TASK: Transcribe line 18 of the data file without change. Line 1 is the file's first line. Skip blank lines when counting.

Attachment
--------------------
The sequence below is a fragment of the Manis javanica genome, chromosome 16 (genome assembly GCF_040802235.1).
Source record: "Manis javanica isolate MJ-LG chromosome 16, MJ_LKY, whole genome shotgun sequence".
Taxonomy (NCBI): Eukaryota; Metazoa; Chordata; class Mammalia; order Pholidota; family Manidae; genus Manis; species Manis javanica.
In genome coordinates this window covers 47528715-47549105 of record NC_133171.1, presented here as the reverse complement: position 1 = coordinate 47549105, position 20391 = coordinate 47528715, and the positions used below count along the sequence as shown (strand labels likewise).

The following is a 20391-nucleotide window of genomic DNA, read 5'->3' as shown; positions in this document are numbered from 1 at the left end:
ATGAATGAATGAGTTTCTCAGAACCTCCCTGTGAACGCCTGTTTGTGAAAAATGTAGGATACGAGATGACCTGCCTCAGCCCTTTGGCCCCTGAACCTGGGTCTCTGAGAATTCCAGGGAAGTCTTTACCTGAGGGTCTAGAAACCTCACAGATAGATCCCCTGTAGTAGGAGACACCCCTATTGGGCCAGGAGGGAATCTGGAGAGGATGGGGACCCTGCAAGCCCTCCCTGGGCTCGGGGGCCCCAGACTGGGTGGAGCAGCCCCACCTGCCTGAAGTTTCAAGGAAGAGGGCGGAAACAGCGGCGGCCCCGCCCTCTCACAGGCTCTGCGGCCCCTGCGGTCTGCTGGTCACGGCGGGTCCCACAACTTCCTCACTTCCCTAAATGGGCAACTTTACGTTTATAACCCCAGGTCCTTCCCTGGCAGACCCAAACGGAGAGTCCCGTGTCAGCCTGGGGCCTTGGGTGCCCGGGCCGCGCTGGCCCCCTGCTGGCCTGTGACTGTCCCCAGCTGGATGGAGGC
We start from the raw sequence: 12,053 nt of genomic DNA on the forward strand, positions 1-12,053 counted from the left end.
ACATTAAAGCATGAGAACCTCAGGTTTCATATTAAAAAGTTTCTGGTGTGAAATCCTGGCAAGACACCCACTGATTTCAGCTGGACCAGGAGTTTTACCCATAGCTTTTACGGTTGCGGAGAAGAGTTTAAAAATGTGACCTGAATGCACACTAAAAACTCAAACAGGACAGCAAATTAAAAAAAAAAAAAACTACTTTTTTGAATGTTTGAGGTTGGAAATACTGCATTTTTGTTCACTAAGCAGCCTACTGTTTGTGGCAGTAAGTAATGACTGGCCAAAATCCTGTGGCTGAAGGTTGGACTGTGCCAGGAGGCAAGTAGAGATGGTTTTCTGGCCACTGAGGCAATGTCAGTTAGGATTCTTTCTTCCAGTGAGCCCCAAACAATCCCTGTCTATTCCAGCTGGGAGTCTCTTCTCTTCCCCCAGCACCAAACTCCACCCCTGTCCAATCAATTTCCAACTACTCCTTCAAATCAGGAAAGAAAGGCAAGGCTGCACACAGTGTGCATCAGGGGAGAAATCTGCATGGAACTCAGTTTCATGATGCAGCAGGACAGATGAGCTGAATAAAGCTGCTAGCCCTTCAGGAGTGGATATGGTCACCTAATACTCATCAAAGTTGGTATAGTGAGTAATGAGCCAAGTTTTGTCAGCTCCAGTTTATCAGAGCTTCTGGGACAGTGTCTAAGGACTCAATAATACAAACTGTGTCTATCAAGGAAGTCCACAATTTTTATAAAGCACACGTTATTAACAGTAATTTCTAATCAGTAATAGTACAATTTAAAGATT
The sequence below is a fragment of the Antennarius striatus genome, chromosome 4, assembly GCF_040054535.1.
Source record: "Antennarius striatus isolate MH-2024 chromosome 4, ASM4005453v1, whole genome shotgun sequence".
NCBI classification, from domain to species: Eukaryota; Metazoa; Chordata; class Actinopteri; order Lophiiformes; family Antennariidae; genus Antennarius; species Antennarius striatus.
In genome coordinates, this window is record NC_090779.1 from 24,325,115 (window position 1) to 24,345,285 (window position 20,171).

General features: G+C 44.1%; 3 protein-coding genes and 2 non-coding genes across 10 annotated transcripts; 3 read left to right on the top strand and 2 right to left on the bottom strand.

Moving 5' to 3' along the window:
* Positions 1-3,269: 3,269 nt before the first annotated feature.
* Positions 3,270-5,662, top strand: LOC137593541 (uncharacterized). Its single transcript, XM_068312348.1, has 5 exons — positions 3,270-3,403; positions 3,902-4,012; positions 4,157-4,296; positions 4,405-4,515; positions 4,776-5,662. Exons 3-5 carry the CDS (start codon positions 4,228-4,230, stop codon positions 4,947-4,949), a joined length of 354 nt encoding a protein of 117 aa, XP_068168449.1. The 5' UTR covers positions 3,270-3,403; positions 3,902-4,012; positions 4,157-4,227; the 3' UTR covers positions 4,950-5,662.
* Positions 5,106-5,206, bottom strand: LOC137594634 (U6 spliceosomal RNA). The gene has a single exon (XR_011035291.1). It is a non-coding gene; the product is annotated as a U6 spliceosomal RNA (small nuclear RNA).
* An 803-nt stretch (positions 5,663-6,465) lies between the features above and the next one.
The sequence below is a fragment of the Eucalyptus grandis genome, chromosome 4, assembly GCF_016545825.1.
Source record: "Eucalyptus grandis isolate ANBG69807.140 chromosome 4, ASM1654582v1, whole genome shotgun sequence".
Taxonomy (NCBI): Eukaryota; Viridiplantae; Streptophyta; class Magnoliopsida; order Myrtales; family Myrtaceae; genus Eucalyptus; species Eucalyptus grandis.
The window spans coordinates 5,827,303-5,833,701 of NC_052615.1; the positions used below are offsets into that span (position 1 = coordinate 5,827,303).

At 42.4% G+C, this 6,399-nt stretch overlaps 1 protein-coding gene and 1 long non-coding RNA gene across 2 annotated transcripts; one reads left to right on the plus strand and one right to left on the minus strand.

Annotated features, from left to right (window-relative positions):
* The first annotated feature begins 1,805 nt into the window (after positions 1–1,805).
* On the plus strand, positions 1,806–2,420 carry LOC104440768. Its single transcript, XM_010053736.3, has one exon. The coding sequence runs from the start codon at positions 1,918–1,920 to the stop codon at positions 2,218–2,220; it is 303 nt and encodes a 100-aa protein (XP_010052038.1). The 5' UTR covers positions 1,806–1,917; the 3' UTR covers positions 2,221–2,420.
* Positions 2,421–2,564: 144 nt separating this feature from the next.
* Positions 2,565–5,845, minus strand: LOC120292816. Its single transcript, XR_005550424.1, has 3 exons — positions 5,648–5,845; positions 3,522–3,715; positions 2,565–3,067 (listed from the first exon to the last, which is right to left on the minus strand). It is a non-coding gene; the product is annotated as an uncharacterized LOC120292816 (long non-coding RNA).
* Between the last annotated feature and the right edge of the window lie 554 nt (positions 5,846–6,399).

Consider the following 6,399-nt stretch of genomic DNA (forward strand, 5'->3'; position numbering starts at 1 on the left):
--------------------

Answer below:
* An 803-nt stretch (positions 5,663-6,465) lies between the features above and the next one.